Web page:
Veteran Chicago Tribune baseball writer Jerome Holtzman sent us scurrying to the reference books last week when he said that Michael Jordan's attempt to play baseball for the Chicago White Sox organization represented "the greatest hoax since the Cardiff Giant." The Cardiff Giant was supposedly the petrified remains of a giant man, unearthed in 1869 in Cardiff, N.Y., but later proved to be a block of carved gypsum. The Giant now rests in the Farmers' Museum in Cooperstown, N.Y., home of the Baseball Hall of Fame, which might be why Holtzman is so familiar with it.
What we still don't understand, however, is Holtzman's use of hoax. A hoax is a deliberate falsehood, sometimes involving a conspiracy. Where is the hoax here? Jordan's bid may be a quixotic quest, an uphill struggle, an absurd undertaking, a lunatic voyage or even a virtual impossibility. But unless Jordan and the White Sox are laughing and whispering, "Ha! We got 'em fooled now. They all think MJ's gonna be a major leaguer. All except Jerome," we fail to see a hoax.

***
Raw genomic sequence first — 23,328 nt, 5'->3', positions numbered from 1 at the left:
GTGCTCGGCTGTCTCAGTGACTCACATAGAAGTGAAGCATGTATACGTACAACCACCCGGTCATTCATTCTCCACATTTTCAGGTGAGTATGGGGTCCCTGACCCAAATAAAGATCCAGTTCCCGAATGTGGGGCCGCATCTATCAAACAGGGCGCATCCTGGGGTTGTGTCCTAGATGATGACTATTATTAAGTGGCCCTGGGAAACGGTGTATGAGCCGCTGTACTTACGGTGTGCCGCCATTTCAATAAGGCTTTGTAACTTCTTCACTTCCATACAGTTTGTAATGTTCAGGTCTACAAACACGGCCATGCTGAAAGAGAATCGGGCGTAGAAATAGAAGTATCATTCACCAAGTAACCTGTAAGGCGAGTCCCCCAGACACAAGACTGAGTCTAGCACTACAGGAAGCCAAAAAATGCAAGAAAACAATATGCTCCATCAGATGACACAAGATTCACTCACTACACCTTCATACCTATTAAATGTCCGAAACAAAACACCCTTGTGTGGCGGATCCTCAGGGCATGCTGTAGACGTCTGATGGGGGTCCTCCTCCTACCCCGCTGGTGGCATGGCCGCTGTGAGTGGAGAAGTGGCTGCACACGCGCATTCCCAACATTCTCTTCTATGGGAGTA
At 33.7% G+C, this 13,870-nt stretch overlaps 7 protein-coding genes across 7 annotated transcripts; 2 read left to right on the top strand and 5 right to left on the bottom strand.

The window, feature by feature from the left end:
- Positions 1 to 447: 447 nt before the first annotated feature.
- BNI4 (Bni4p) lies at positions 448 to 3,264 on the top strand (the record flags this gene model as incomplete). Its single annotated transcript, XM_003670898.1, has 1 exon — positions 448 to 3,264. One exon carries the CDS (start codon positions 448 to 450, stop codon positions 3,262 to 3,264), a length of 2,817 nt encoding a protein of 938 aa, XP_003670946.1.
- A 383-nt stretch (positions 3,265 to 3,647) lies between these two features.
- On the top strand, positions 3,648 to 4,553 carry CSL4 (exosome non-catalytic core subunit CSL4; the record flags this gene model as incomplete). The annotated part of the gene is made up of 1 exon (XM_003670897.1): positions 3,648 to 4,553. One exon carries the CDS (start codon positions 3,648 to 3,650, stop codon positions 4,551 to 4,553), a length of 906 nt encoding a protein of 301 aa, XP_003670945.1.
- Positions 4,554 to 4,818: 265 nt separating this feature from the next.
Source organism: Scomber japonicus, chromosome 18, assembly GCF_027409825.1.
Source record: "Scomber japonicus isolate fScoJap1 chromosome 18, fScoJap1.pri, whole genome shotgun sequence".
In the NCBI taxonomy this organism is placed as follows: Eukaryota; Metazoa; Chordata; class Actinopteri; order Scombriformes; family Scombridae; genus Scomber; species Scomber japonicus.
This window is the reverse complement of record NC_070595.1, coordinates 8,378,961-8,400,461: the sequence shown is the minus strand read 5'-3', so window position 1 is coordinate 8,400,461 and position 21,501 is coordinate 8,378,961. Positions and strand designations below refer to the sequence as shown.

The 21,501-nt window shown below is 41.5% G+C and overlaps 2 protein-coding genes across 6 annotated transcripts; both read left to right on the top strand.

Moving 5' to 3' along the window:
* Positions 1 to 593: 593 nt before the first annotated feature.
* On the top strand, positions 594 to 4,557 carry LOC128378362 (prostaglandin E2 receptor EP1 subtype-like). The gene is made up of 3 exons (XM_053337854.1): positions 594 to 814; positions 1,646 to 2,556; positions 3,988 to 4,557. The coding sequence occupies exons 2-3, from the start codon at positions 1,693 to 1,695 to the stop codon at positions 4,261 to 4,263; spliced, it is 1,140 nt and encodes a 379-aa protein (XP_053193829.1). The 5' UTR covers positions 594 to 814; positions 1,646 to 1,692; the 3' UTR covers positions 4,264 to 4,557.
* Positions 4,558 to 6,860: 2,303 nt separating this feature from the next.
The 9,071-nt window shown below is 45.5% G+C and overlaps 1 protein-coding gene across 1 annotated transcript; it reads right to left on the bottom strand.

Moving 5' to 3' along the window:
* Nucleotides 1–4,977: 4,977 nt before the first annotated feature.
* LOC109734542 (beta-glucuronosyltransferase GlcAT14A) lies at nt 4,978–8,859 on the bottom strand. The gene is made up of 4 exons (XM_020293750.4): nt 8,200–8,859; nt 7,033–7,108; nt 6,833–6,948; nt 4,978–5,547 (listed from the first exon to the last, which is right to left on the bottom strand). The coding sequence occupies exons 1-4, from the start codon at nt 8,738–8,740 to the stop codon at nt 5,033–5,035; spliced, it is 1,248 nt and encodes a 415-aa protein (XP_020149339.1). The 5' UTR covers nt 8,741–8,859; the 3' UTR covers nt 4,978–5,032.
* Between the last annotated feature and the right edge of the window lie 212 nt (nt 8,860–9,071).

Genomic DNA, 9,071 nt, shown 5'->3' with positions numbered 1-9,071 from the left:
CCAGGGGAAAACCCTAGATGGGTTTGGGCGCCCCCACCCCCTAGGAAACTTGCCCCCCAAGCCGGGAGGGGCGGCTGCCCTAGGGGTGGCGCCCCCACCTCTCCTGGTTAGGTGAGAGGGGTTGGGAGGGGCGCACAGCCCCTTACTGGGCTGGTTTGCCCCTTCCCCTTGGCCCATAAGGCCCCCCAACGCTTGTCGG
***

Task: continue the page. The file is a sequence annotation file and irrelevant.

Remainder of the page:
Now, if someone announces that a mysterious 10-foot-tall giant is making his way through the ChiSox organization, that would be a hoax.
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